John Nixon: EPW Mini-Paintings
1 – 17 March 1996
John Nixon is a controversial artist whose work knowingly builds upon early 20th century avant-garde art. In this exhibition, Nixon uses the large space of the Art Museum as an architectural framework for the display of his "mini–paintings". A dynamic visual interplay is created between the works and the gallery space as a consequence of the mini-paintings' exceptional individual characteristics. The manner of their display in a 'star-like' asymmetrical constellation determines the experience and sensations of the viewer.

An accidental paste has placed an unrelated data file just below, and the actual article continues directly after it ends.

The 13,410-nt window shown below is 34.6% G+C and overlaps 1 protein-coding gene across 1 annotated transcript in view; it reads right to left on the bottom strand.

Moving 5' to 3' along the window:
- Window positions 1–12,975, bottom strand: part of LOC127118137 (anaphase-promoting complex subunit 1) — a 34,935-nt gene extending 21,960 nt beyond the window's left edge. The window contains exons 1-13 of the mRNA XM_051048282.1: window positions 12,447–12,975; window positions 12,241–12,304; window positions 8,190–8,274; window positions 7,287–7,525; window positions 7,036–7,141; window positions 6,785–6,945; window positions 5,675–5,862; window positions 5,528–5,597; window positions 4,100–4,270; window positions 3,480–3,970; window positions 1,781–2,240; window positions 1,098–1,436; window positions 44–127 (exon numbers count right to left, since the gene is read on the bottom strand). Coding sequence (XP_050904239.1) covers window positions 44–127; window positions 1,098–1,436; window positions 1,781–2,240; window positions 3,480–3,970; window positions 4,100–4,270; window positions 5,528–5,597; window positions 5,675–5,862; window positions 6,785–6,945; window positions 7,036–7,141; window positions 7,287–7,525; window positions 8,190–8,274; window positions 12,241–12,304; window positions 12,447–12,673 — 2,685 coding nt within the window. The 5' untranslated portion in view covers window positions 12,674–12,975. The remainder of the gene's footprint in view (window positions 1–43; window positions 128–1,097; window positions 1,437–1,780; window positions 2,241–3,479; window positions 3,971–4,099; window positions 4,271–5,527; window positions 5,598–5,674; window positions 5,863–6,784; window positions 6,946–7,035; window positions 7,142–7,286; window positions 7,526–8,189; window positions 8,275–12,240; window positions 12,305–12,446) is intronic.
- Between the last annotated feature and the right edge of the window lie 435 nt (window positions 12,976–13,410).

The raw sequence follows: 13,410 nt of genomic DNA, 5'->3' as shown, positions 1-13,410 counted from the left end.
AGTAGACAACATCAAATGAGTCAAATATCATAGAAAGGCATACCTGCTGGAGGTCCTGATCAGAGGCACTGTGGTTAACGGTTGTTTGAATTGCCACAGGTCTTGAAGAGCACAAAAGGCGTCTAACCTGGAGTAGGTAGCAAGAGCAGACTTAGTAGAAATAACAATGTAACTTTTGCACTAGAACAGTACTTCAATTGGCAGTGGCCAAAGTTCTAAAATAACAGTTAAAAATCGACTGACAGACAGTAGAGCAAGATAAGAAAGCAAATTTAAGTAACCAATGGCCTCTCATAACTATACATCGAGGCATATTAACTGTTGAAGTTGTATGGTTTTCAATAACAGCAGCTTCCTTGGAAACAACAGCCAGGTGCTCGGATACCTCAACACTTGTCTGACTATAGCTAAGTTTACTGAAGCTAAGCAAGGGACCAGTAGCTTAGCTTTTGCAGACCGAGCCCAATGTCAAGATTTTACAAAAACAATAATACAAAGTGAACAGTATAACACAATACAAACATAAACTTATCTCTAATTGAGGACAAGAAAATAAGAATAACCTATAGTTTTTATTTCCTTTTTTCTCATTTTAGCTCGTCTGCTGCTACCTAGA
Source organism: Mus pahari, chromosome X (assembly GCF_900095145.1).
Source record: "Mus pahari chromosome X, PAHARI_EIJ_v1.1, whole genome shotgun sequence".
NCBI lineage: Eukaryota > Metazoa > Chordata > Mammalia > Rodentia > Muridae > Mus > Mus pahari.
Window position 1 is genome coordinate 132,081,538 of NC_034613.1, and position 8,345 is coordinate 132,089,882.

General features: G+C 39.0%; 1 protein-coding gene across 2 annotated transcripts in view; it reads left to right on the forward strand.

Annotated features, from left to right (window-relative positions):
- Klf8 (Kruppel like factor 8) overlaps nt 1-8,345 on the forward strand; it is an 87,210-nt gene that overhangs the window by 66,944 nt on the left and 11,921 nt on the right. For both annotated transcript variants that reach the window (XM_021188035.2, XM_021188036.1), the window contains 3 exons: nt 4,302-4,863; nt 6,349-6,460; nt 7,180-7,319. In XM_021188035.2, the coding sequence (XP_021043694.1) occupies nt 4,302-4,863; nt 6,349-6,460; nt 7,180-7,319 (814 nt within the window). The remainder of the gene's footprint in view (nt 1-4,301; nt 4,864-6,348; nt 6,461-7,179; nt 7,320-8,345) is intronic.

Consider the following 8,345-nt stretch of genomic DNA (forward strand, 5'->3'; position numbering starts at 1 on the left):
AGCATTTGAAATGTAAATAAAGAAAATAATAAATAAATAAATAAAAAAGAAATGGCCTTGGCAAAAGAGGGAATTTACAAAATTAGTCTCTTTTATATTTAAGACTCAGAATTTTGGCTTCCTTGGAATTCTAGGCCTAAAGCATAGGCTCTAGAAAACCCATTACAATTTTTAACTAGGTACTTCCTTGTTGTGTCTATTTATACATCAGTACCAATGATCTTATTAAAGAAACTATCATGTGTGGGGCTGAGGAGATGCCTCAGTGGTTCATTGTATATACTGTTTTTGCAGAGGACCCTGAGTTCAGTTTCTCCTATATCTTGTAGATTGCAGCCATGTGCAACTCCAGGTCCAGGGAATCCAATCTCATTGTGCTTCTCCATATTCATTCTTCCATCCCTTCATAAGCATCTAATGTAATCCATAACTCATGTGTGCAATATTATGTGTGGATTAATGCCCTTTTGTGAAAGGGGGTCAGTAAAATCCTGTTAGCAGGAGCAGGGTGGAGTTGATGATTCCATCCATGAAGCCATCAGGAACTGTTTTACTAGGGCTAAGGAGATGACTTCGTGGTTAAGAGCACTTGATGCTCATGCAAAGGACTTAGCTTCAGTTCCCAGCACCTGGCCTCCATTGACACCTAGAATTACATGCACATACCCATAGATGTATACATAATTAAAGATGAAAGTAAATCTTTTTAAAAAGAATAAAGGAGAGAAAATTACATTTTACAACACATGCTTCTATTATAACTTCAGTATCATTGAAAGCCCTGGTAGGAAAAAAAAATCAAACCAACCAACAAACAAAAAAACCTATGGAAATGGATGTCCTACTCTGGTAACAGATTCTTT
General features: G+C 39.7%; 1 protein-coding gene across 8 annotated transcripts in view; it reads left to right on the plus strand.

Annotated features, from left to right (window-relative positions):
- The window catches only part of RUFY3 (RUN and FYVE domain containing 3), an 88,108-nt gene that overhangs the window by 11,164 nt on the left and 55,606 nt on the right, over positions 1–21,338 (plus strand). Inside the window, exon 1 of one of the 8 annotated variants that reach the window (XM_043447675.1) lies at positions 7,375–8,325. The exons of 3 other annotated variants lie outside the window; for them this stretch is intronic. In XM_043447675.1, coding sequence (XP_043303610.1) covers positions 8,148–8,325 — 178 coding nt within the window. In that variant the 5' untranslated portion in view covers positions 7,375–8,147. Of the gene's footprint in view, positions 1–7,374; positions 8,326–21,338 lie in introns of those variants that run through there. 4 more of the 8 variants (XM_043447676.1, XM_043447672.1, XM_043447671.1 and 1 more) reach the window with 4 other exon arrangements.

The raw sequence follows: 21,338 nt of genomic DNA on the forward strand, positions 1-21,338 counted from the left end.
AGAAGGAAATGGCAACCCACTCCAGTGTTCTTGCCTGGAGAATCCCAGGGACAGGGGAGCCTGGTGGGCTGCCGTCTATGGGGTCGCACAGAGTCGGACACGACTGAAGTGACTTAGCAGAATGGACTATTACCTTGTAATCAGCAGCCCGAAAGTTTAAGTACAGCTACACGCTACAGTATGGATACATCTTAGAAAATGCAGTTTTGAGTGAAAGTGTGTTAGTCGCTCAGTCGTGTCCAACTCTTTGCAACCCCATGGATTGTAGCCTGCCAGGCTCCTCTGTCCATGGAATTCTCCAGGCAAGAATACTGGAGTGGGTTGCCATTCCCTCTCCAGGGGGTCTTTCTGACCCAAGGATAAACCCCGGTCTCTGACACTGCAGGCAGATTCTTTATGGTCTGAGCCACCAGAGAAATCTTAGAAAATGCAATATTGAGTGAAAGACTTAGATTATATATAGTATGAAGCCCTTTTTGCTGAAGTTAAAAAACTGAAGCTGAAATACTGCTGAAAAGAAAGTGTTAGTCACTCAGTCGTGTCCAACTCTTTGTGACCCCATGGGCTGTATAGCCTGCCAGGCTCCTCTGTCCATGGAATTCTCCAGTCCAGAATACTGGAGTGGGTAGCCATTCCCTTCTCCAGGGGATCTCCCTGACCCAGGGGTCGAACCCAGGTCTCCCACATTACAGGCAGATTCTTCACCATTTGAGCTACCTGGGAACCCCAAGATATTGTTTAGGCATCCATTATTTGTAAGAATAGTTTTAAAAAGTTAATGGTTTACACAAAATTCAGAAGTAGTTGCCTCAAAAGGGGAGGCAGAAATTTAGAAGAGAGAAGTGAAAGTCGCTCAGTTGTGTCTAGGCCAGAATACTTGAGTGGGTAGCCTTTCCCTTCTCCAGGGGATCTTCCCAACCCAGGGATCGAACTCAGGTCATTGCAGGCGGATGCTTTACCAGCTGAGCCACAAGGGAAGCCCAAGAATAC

A wide range of materials are used to construct the mini-paintings and regardless of the material, the works are deemed paintings. The colour relationships between individual works are also important. Bright enamel colours react against each other and the white gallery walls.
In EPW: Mini-Paintings, Nixon continues his celebrated investigation of non-objective and minimal possibilities through a colourful galaxy of works, suggestive of a range of associations and meanings.
A project of the Telstra Adelaide Festival 1996 at the University of South Australia Art Museum. An essay by Christopher Dean in the Festival's visual arts catalogue accompanies this exhibition.